They had a complicated relationship – Edward, Clarence and Richard; Clarence and Richard had often been left together with Cecily and Margaret while Edward was with his father. In the 1470s, things came to a head.
George, Duke of Clarence (1449-1478)
George's reputation has been shaped to a degree by Shakespeare, and the famous line 'false, fleeting, perjur'd Clarence'. Well, much as we might point out that Shakespeare was a thoroughly dull sort of chap, but anyway his job was to entertain, not give a history lesson, for once he might well be on the money. Clarence's behaviour as a rebel with Warwick against his own brother had been outrageous; Edward had forgiven, though unlikely he'd forgotten. Clarence could have sat tight and thanks the stars for his luck; he did not such thing. The fight between Clarence and Gloucester for Warwick the Kingmaker's inheritance demonstrated his greed, his defence of Thomas Burdett arrogance and stupidity, in his murder of Ankarette Twynho, brutality.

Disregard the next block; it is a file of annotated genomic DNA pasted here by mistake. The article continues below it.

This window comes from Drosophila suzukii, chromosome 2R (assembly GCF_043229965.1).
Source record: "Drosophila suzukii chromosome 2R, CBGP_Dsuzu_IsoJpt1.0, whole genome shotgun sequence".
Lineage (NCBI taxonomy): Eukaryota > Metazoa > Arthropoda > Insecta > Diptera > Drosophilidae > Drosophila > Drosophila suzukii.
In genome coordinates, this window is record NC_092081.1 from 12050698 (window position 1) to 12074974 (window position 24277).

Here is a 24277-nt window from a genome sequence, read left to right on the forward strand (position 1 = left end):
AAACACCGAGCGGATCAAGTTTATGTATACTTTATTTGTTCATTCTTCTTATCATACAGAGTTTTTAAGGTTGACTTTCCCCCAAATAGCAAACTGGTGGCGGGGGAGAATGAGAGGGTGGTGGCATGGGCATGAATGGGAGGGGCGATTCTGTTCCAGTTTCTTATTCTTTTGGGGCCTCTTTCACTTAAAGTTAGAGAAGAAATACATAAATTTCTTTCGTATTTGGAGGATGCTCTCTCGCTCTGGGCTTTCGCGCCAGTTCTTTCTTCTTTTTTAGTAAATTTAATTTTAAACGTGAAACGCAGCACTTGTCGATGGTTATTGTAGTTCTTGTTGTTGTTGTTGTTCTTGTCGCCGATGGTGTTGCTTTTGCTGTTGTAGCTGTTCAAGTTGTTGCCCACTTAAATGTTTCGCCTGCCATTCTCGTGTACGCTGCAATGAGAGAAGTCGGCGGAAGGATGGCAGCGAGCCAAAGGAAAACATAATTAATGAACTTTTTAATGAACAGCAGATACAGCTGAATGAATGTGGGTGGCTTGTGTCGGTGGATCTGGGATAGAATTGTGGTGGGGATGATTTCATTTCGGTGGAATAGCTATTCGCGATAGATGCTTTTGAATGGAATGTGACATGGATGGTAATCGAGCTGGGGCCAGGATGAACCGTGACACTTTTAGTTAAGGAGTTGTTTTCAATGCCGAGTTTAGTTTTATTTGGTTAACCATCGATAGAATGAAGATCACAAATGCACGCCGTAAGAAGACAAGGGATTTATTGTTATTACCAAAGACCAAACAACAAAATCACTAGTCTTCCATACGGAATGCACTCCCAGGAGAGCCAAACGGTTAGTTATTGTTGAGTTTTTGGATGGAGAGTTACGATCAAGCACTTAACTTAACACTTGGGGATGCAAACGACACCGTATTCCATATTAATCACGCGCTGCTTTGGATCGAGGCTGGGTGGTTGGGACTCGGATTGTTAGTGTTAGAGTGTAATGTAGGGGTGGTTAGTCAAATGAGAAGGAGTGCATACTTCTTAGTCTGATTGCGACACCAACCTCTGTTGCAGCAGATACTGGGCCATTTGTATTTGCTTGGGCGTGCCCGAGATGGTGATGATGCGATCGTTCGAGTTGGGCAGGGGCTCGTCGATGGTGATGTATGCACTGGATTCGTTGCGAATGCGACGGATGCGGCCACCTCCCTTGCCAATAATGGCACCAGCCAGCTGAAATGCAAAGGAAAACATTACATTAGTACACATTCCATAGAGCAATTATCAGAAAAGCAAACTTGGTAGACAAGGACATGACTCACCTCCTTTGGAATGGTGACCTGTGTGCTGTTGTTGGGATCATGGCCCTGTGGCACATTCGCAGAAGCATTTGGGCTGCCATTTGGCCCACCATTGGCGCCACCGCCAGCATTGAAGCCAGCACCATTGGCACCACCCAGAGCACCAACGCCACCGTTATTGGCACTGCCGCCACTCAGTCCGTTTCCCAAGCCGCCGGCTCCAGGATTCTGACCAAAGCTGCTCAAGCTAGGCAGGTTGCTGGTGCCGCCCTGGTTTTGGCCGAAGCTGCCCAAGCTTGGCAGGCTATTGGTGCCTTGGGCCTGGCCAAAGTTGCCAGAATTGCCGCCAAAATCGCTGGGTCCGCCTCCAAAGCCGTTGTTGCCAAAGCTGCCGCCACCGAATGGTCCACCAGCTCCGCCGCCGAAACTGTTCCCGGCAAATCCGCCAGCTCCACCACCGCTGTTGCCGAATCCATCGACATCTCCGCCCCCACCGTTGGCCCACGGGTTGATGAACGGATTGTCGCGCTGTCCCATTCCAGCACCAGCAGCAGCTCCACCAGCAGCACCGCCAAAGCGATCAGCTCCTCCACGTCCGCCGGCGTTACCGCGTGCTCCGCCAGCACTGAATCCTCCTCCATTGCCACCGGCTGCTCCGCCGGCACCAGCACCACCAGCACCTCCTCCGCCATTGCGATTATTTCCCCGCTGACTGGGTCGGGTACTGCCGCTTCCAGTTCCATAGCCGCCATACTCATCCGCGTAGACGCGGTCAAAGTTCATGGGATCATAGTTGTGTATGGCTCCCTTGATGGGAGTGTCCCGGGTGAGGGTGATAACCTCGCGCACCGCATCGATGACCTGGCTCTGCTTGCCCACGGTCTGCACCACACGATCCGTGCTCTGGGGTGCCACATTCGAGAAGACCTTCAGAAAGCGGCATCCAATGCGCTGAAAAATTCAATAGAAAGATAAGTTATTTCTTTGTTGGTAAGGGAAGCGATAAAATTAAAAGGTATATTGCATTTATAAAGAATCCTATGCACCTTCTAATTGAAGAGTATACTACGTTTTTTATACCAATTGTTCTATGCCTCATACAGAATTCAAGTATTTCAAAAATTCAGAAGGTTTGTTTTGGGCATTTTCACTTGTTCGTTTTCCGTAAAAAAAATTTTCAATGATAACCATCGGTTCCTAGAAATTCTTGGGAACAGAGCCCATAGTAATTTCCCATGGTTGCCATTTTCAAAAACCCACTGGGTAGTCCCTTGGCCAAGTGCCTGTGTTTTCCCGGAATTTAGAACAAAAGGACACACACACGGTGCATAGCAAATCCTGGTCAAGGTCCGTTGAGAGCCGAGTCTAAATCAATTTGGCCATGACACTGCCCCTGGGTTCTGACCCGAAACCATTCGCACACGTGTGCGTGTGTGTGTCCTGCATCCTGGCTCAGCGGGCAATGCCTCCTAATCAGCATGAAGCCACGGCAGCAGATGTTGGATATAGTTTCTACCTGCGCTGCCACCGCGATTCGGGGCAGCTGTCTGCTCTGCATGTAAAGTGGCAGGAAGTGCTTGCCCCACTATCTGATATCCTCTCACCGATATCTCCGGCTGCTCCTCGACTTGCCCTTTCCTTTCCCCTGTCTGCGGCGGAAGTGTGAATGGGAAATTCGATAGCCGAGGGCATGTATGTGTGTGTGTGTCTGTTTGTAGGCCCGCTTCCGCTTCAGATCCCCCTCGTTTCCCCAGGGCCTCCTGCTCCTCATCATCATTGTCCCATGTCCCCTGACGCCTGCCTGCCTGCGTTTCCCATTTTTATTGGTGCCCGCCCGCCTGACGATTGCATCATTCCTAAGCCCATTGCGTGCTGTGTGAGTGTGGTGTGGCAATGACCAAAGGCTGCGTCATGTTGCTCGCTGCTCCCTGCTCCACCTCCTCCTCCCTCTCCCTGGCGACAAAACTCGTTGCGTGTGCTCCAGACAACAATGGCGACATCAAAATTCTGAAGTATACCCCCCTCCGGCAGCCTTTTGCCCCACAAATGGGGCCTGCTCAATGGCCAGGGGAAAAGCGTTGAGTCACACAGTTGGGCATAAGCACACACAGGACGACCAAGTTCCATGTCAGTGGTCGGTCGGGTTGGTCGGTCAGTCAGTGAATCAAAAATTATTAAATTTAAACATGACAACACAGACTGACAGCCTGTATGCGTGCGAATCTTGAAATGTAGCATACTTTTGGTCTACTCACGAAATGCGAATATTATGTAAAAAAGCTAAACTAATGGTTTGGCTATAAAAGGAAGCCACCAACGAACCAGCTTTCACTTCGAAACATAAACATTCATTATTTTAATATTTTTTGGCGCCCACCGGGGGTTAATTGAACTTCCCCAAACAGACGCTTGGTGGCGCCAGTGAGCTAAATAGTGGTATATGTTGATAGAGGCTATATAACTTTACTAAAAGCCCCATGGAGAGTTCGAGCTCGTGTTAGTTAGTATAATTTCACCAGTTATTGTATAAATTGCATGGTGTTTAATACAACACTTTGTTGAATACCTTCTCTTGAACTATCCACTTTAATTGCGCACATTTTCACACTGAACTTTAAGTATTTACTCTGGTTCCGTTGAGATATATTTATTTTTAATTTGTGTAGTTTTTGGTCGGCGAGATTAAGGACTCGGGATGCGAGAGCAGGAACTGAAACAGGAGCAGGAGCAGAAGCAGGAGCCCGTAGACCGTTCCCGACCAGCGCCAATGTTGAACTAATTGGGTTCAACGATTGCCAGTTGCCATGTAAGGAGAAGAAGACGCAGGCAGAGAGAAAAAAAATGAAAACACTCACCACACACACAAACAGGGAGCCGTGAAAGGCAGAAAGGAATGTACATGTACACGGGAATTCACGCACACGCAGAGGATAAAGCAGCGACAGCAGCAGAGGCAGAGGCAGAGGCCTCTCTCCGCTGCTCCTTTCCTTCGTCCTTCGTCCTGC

Richard, Duke of Gloucester (1452 – 1485)
More ink has been spilled about Richard, so I won't go on. At this point, Richard has very much showed his worth to his brother. He refused to be seduced by Warwick and Clarence, stayed steadfastly loyal to Edward. He'd fought by his side at Barnet and Tewkesbury and proved himself. At 5 foot 8, relatively slight build, Richard had developed Scoliosis and therefore his shoulder may have looked higher than his left; but whatever his physical stature, he'd shown himself loyal and effective. in 1471 he was therefore handsomely rewarded by Edward and given the Neville lands in the north, and leadership in the north over Percy.
The Warwick inheritance
Here's a quick and easy family tree which helps illustrate the point about the Warwick inheritance